Part 3 coming tomorrow morning…

On Beginnings: Part 1

This essay (serialized here across 24 separate posts) uses words and numbers to discuss the uses of words and numbers — particularly examining evaluations of university degrees that employ statistical data to substantiate competing claims. Statistical analyses are crudely introduced as the mode du jour of popular logic, but any ratiocinative technique could likely be inserted in this re-fillable space and applied to create and defend categories of meaning with or without quantitative support. Questions posed across the series include: Is the data informing or affirming what we believe? What are the implications of granting this approach broader authority? The author, Melanie Williams, graduated from UA in 2006, with a B.A. in Anthropology and Religious Studies.

 

What kind of liberation would that be to forsake an absurdity which is logical and coherent and to embrace one which is illogical and incoherent?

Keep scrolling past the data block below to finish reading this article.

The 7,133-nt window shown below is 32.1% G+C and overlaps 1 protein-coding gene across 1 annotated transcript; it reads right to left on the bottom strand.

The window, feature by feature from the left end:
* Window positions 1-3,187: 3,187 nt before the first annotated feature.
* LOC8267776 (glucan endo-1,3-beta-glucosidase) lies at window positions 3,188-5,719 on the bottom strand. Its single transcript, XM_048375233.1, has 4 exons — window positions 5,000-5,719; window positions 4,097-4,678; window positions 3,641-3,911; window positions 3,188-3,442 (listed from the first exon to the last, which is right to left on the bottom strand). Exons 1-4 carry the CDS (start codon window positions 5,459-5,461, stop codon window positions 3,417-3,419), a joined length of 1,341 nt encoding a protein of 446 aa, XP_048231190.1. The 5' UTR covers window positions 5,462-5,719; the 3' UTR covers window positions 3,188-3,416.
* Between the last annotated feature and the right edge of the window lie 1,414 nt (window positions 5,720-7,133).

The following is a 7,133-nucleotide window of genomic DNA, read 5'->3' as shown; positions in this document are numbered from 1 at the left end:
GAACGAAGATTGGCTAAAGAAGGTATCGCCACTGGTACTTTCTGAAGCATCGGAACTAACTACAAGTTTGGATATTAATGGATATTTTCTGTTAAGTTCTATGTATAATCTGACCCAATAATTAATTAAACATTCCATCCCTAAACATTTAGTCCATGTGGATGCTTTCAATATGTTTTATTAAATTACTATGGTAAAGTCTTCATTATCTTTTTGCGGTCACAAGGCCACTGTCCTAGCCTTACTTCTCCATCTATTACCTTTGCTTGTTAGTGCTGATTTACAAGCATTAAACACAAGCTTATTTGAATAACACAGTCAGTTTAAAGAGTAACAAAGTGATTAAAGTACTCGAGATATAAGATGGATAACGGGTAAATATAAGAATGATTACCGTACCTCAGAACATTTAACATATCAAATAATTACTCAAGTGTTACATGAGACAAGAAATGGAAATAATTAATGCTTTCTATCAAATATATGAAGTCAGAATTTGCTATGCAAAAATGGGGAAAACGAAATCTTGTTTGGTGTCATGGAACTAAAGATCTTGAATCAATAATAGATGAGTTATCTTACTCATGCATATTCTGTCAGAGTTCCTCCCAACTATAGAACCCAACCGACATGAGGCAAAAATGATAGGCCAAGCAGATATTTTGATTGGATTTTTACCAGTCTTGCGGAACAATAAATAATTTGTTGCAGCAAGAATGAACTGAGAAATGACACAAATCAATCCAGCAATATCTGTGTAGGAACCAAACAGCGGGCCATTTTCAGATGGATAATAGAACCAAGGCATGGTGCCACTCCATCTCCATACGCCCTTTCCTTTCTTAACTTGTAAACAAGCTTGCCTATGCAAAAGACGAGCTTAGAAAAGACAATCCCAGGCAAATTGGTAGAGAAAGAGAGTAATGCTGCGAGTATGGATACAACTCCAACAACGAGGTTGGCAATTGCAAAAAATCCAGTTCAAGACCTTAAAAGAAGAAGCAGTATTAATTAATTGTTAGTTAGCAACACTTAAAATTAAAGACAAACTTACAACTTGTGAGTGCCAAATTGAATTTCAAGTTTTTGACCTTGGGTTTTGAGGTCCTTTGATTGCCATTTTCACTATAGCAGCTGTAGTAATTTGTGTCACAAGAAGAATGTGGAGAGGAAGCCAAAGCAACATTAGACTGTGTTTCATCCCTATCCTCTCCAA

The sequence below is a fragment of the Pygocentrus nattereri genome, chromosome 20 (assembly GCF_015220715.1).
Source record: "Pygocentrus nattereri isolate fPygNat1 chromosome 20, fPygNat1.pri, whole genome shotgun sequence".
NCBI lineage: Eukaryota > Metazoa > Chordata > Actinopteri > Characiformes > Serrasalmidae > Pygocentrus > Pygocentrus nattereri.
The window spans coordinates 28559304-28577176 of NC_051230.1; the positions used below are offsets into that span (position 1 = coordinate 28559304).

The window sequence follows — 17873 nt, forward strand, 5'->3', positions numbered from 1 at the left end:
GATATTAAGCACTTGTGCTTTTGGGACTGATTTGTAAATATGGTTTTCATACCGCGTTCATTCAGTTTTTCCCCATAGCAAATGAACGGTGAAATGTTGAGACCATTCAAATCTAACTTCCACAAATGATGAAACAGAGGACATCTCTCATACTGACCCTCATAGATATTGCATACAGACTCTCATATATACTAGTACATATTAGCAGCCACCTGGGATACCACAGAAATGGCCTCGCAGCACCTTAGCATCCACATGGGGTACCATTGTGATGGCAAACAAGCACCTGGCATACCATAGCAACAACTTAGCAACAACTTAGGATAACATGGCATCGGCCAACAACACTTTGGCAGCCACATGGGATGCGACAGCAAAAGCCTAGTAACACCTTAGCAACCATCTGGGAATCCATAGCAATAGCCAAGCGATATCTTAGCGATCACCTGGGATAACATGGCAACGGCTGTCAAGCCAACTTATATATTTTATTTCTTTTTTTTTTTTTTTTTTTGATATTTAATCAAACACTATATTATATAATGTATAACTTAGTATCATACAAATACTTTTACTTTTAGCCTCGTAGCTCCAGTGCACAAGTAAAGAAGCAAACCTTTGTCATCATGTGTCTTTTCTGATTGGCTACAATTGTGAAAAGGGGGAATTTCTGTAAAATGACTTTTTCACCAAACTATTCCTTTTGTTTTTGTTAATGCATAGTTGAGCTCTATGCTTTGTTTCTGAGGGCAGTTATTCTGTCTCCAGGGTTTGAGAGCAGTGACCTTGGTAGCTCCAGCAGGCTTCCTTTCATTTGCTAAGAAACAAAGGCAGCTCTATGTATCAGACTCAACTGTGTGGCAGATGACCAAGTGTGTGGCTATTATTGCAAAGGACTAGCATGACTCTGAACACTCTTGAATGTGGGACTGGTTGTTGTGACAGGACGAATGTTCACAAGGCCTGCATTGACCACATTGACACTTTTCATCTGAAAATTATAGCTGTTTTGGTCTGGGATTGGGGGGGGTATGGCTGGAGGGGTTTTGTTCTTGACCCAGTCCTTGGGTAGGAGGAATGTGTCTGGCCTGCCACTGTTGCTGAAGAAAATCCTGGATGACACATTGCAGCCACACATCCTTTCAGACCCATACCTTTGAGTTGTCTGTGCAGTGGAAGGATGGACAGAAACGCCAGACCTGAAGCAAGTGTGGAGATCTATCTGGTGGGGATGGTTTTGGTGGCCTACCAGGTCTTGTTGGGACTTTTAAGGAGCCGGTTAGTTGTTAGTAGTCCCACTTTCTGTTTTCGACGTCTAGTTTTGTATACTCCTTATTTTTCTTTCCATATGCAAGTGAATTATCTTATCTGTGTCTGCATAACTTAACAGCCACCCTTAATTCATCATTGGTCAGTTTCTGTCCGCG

I began using that Joyce line, years ago, as a proof of dreams. I work odd jobs to eke out my living from town to town, so most vertiginous mornings start with my catechism: “What are you thinking? Is it logical?” Yes. “Is it coherent?” Yes. “You were dreaming.” The next few moments I spend drawing up the day’s cosmography. It will only last the day. It takes all the effort of imagination now to divide nature from contrivances. Surely the stars are natural. The streetlamp is not. A peach may grow organically around a counterfeit stone. A tree is rustic from this angle, but the tidy row behind traces an arc of artifice as I pass along the unnatural road. Is my path natural? How else to judge but to measure myself against convention? Which I am also obliged to invent? I resist the gauche urge to victimize my friends, since it’s easy enough to fashion lives for people I don’t know. I tear a few from my perforated templates: CEO. Software Engineer. Marketing Consultant. I plop them into plush deck chairs in St. Barts and place lowball glasses into their pale fingers. I dress them in marvelous chi-chi outfits but their faces are all the same. Or I should say, they are a bank of one impassive face repeating — the bland portrait of a turquoise horizon, merging and vanishing in an oblique line of thermoplastic facsimile across a luminous liquid crystal field. Beyond the offing, their faces hum a hot squall of technical, statistics-based formulas for streamlining my online payment or fielding my search query, “what happened to tootie facts of life?” Most of the time, even when I seem lost in thought, I’m not really thinking about anything — more likely at any given moment I am trying to remember the lyrics to “Informer.” If each of these things is like the other, mine must be the face that has wandered into the dark. It is comforting to imagine, at least, that strange illustrious heads are keeping vigil over the cosmic order, over drinks, under a far-off sun.